3 Reasons Not to Give Up on Krispy Kreme
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If you're an investor in Krispy Kreme (NYSE: KKD) you may not have liked what you saw recently with a considerable sell-off. Shares dropped, for seemingly no reason, nearly 10%. Perhaps Krispy Kreme was a speculative investment for you. After all, they have had profitability problems in the past, and a considerable amount of lingering debt. If you are thinking that it's just too risky and this recent drop proves it, let's sit down and calmly look at 3 reasons not to give up on Krispy Kreme just yet.
I said the sell-off was sparked by seemingly nothing. What I meant by that was Krispy Kreme did not release earnings, or submit a statement to the press that would have put the business in question. These are the normal things that spark large stock dumps. None of these things happened. But I don't want you to think that absolutely nothing happened at all. In reality, someone sold 134,565 shares recently.
Some are calling this insider trading, but really that's a little misleading. This sale was from an investing company in Kuwait called Mohamed Abdulmohsin Al Kharafi & Sons. This company still holds a considerable stake (about 10%) in KK.
There are two good takeaways from this:
- It wasn't management selling
- Mohamed Abdulmohsin still believes in Krispy Kreme enough to hold a 10% stake.
While 134,565 shares might be a large number, I think that we must keep in mind that Mohamed Abdulmohsin is an investment company. It makes sense that they would sell some shares every now and then.
The Future Growth
There are some growth prospects for Krispy Kreme in the United States, but the growth thrust right now is international. Currently, they operate about 390 shops internationally. In the last quarter they opened up 24 new locations. That growth came from several countries, but the push right now is in new countries India and Russia. Although it's anyone's guess, management has also hinted that other new international markets are in the works.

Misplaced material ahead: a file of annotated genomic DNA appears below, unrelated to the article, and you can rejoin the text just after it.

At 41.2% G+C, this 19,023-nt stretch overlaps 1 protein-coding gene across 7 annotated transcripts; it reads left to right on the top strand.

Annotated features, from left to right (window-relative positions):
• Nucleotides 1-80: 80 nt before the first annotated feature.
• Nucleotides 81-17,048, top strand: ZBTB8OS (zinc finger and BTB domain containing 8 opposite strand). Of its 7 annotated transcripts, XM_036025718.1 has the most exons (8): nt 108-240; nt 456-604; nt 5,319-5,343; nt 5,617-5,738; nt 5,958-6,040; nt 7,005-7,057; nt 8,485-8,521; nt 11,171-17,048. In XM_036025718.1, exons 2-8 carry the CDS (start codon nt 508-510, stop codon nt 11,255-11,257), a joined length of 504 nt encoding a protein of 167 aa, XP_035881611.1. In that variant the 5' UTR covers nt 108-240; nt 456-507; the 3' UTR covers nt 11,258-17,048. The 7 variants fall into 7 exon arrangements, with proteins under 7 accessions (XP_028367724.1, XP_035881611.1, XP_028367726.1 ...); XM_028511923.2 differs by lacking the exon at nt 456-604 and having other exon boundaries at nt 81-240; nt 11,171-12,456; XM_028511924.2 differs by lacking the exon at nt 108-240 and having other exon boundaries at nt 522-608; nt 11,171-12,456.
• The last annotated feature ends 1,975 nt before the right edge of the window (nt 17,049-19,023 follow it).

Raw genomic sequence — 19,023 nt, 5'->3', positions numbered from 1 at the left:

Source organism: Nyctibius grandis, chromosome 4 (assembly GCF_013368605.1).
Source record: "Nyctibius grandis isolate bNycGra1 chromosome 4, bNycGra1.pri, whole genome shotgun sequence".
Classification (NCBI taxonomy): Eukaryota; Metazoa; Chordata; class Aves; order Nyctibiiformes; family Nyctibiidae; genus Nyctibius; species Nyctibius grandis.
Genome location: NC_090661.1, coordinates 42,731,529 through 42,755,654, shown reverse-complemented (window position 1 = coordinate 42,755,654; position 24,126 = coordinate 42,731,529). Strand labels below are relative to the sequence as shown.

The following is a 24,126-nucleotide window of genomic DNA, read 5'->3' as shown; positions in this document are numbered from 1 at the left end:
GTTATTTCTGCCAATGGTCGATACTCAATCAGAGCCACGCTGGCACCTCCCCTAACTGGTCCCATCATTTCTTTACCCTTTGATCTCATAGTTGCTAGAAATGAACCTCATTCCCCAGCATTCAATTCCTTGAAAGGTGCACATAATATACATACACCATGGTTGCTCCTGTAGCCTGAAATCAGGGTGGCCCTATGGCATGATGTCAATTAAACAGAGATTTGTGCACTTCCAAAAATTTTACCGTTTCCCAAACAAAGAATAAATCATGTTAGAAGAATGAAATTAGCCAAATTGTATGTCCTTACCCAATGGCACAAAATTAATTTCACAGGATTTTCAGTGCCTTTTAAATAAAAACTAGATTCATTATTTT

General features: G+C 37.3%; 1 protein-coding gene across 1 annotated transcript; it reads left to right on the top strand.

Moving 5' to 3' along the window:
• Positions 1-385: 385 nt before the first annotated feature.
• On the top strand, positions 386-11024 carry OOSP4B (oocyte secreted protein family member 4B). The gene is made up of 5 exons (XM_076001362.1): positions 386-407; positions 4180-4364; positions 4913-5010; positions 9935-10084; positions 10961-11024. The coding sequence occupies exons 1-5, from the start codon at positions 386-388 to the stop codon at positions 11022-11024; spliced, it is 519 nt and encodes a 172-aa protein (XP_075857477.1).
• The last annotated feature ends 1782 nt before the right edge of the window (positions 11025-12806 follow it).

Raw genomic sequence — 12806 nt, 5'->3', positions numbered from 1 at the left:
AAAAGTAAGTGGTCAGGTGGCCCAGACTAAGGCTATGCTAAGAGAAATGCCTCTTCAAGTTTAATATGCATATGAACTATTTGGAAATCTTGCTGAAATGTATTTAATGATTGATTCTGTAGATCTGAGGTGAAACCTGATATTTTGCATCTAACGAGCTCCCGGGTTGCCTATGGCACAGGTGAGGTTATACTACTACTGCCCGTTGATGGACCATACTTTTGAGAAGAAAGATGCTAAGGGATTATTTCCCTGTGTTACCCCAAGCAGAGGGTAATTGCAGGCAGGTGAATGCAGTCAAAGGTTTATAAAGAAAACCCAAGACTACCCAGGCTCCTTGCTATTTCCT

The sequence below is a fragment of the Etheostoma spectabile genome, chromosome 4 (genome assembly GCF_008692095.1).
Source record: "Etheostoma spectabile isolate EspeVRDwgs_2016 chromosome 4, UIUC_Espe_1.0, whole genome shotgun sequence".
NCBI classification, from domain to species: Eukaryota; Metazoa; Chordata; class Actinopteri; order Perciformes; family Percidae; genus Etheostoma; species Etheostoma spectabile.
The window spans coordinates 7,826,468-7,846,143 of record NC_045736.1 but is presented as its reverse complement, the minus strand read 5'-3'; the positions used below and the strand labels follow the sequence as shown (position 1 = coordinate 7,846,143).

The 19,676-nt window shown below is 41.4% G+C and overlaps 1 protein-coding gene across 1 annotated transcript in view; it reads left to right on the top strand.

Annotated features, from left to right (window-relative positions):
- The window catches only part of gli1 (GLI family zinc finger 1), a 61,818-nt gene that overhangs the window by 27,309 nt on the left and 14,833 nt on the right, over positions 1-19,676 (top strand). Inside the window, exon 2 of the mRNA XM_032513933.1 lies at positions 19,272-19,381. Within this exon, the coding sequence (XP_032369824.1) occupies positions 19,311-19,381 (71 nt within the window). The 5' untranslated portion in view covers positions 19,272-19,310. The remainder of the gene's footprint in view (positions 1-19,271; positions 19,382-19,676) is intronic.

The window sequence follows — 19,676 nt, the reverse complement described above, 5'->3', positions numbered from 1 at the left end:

The statement that really caught my eye from the most recent earnings conference call was in reference to the 24 new locations for the quarter. "All of these actions will bring us closer to the goal of 900 international store locations before the end of fiscal 2017." If we are evaluating Krispy Kreme as an investment, we should be looking 3-5 years out. This statement helps us do that by revealing to us their 5 year goal. Basically, they are expecting to nearly double the business in 5 years.
The Price to Earnings
Nowhere on Wall Street are you going to find a company working on a double, trading for as cheap as Krispy Kreme Doughnuts.
How many times have you seen a p/e ratio of 3? Not very often. It's a very good number. But then the future p/e for KK seems counter-intuitive. Let's just say that as this company increases in profitability, taxes and debt will eat into some of those gains. That's why they can be on the growth spurt that they're on and have their price to earnings go in the opposite direction. It's not exciting to see the statistic go the "wrong way" but 13 is still a really cheap valuation as well.
The only other company who competes with Krispy Kreme in rapid growth like this is Starbucks. Starbucks continues their global expansion at the speed of light. But then when you look at Starbucks' numbers, it's more in line with what you would expect from that kind of growth.
I don't think that now is the time to quit on Krispy Kreme. In fact, right now may be a really good time to get in. This company has had problems in the past, but they are working really hard to overcome their challenges, grow responsibly, and deliver for their shareholders. As the next few years play out, I think you'll see this company shake off its tough past and establish itself as a global brand.
thequast has no positions in the stocks mentioned above. The Motley Fool owns shares of Starbucks and has the following options: short JAN 2013 $47.00 puts on Starbucks. Motley Fool newsletter services recommend Krispy Kreme Doughnuts and Starbucks. Try any of our Foolish newsletter services free for 30 days. We Fools may not all hold the same opinions, but we all believe that considering a diverse range of insights makes us better investors. The Motley Fool has a disclosure policy.If you have questions about this post or the Fool’s blog network, click here for information.